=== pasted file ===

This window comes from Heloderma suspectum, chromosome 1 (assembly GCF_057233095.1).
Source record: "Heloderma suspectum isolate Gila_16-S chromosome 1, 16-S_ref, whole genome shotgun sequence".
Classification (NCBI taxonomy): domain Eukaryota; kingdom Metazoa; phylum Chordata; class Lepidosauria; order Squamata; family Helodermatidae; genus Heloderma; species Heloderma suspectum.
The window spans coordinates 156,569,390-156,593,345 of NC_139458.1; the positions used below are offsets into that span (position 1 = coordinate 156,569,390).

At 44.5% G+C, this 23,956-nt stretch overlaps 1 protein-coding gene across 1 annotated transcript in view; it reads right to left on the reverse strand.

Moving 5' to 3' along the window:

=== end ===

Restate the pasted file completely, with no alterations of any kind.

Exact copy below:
This window comes from Heloderma suspectum, chromosome 1 (assembly GCF_057233095.1).
Source record: "Heloderma suspectum isolate Gila_16-S chromosome 1, 16-S_ref, whole genome shotgun sequence".
Classification (NCBI taxonomy): domain Eukaryota; kingdom Metazoa; phylum Chordata; class Lepidosauria; order Squamata; family Helodermatidae; genus Heloderma; species Heloderma suspectum.
The window spans coordinates 156,569,390-156,593,345 of NC_139458.1; the positions used below are offsets into that span (position 1 = coordinate 156,569,390).

At 44.5% G+C, this 23,956-nt stretch overlaps 1 protein-coding gene across 1 annotated transcript in view; it reads right to left on the reverse strand.

Moving 5' to 3' along the window: